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‘Raised by Wolves’ Review: Ridley Scott Directs a Bleak Old World for HBO Max

The "Prometheus" director revisits familiar themes in a stark sci-fi series about a pair of androids studying humanity — and discovering little.

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Abubakar Salim and Amanda Collin in “Raised by Wolves”

Coco Van Oppens Photography

Ridley Scott has burrowed deep into his science-fiction rabbit hole yet again. The visionary director behind “Blade Runner” and “Alien” took a few decades away from a genre forever indebted to his alternatively piercing and thoughtful work, before diving back in with “Prometheus,” “The Martian,” “Alien: Covenant,” and now “Raised by Wolves,” an original series for HBO Max. Scott took a similarly lengthy break from television; his last serialized project to hit screens was the BBC drama “Mogul” in 1969 (though he helmed a failed pilot for Showtime titled “The Vatican” in 2013, which we still desperately want to see).

Though he only directed the first two episodes (and holds an executive producer credit through his production company, Scott Free), “Raised by Wolves” has all the markings of a career-culminating effort. Scott’s favorite toys are all here: androids, an alien planet, and monsters lurking in the dark. There’s even a female lead with incredible powers. Beyond these trademarks, the first six episodes explore his favorite questions, including the nature of humanity, the trappings of faith, and what shape our dystopian future might take. Buoyed by a budget able to provide rather lavish special effects, the new series could very well have given Scott the expansive canvas he craves to further his futuristic dreams of electric sheep.

Instead, it appears to be a passing diversion. “Raised by Wolves” recycles and repurposes many of Scott’s more intriguing ideas and takes advantage of his modern eye for beautiful blue-gray vistas covered in billowing steam and fog. But his pair of androids fail to live up to Michael Fassbender’s diabolical creation, David, (let alone any replicant) and their surrounding story has to be dressed up in outlandish eccentricities to keep audiences from realizing how little is really going on. “Raised by Wolves” is presented in a distinct, straightforward fashion that might hook viewers for the first two hours (both directed by Scott), but once you get the gist of how this new world operates, interest plummets faster than a xenomorph sucked out of an airlock.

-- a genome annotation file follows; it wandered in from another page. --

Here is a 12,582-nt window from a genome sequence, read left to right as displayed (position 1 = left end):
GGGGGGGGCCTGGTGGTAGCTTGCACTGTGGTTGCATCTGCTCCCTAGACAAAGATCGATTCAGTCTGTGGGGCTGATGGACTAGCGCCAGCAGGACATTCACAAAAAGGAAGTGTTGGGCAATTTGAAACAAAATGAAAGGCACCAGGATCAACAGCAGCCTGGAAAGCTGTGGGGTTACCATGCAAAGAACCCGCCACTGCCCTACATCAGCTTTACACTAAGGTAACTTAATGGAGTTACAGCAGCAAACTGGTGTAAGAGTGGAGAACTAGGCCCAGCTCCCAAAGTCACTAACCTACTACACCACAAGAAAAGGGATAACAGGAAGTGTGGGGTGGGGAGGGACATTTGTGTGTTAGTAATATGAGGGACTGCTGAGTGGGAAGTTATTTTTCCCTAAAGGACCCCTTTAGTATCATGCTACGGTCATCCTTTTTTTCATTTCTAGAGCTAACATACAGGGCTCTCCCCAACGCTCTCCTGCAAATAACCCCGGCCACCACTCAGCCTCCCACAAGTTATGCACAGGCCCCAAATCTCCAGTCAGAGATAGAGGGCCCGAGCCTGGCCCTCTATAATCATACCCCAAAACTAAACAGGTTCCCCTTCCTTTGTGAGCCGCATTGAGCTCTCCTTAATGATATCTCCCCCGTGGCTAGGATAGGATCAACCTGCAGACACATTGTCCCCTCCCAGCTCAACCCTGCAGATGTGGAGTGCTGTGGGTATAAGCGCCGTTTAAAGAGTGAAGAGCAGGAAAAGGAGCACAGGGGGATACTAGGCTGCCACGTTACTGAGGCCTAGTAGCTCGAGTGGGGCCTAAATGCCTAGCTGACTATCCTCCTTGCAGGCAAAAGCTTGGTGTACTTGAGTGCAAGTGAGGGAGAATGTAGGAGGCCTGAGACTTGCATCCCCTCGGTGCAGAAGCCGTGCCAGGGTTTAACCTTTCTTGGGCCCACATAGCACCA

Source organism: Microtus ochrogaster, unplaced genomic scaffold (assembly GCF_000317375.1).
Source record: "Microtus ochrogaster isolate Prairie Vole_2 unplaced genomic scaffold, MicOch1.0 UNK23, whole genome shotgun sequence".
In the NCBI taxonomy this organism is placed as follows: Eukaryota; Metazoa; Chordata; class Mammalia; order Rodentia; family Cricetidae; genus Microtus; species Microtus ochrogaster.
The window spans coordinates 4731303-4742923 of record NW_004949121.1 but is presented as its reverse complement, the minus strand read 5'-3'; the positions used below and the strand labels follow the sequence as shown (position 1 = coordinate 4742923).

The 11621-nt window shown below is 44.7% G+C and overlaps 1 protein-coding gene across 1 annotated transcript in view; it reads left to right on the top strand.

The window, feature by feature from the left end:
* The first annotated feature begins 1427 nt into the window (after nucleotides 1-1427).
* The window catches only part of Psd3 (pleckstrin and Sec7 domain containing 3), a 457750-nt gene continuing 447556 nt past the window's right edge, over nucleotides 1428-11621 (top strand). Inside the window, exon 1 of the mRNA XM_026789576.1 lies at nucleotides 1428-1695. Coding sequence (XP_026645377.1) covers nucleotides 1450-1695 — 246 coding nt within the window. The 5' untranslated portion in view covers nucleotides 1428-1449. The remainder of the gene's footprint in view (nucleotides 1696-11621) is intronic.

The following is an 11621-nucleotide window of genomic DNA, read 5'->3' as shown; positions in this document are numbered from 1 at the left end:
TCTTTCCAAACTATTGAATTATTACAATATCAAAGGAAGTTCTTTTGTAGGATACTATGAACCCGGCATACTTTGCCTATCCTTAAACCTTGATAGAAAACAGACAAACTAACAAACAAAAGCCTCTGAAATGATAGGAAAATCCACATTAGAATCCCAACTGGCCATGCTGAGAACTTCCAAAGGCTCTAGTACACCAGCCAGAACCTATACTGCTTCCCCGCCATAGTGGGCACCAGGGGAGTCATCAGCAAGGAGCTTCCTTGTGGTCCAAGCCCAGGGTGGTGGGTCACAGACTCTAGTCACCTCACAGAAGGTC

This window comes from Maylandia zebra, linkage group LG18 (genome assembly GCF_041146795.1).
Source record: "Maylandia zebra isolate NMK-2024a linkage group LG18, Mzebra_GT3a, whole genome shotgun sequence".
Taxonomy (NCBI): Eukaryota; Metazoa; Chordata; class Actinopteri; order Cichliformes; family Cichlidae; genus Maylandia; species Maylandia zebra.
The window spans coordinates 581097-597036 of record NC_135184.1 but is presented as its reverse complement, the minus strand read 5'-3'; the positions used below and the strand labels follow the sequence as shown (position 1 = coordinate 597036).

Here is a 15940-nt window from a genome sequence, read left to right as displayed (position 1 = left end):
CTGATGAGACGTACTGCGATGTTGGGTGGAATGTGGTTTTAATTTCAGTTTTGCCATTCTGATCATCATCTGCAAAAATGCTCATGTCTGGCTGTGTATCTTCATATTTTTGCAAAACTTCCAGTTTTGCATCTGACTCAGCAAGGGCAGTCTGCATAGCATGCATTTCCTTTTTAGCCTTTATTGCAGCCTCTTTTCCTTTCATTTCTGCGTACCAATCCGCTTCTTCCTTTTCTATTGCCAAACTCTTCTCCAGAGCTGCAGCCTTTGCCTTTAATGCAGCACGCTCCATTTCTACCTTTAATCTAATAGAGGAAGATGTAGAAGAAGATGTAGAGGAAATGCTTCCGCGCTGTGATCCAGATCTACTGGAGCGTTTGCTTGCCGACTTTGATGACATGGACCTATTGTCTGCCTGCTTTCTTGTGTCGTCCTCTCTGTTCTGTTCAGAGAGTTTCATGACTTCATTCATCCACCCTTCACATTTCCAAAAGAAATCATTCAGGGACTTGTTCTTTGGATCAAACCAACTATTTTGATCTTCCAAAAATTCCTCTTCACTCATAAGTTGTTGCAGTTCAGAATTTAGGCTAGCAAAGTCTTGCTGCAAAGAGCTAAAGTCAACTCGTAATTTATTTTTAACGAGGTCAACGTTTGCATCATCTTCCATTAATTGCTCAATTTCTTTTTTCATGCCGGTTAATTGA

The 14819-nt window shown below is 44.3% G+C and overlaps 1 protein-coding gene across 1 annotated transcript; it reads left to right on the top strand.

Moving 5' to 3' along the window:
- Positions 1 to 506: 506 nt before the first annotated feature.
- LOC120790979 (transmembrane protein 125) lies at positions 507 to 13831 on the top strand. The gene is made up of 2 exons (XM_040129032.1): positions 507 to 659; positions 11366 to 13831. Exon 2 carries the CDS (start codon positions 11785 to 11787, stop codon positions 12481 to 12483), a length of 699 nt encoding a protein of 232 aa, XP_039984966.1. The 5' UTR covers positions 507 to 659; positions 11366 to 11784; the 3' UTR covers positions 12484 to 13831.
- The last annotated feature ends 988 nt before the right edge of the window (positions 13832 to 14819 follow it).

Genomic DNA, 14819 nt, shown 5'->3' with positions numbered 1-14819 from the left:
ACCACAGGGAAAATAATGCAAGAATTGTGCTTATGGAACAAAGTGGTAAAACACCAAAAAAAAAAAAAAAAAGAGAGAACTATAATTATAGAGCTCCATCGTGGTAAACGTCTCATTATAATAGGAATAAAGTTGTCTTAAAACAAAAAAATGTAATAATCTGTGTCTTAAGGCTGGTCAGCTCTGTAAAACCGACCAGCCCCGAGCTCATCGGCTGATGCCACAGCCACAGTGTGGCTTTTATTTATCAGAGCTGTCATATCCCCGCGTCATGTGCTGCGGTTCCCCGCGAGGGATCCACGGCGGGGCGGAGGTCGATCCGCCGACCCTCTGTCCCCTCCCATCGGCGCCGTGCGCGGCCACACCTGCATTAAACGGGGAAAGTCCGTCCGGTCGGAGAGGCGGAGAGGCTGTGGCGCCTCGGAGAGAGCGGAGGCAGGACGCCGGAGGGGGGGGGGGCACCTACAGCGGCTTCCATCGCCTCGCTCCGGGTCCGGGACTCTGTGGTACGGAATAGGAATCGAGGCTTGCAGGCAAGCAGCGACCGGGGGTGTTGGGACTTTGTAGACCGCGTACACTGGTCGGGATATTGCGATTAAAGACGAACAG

Still, the show tries its darnedest to hold on. Welcome to Kepler-22b, an inhabitable planet left untouched by space travelers until an android’s ship lands perilously close to a gaping hole in the ground. On board are Mother (Amanda Collin) and Father (Abubakar Salim), two semi-sentient robots clothed in shimmery, ’80s-era bodysuits who’ve come to Kepler-22b in order to birth six human children of their very own. No, the androids can’t procreate together, but they brought the necessary supplies in order to create six teeny babies. There are three boys and three girls, all of various ethnic backgrounds.

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Travis Fimmel in “Raised by Wolves”

Coco Van Oppens Photography

Mother soon tells her children the family history: Their parents escaped a dying planet (Earth) where religious fanatics led a semi-successful crusade to rid civilization of all non-believers. In turn, they somehow destroyed Earth and had to board an ark called — I shit you not — “Heaven” in order to escape. Because “Heaven” is filled with living, breathing souls and not two androids and a few buckets of reproductive fluids, the ship took much longer to arrive at Kepler-22b. As adamant atheists, Mother and Father fear its arrival, though one of the parents starts to change his mind about things when the children start dying off.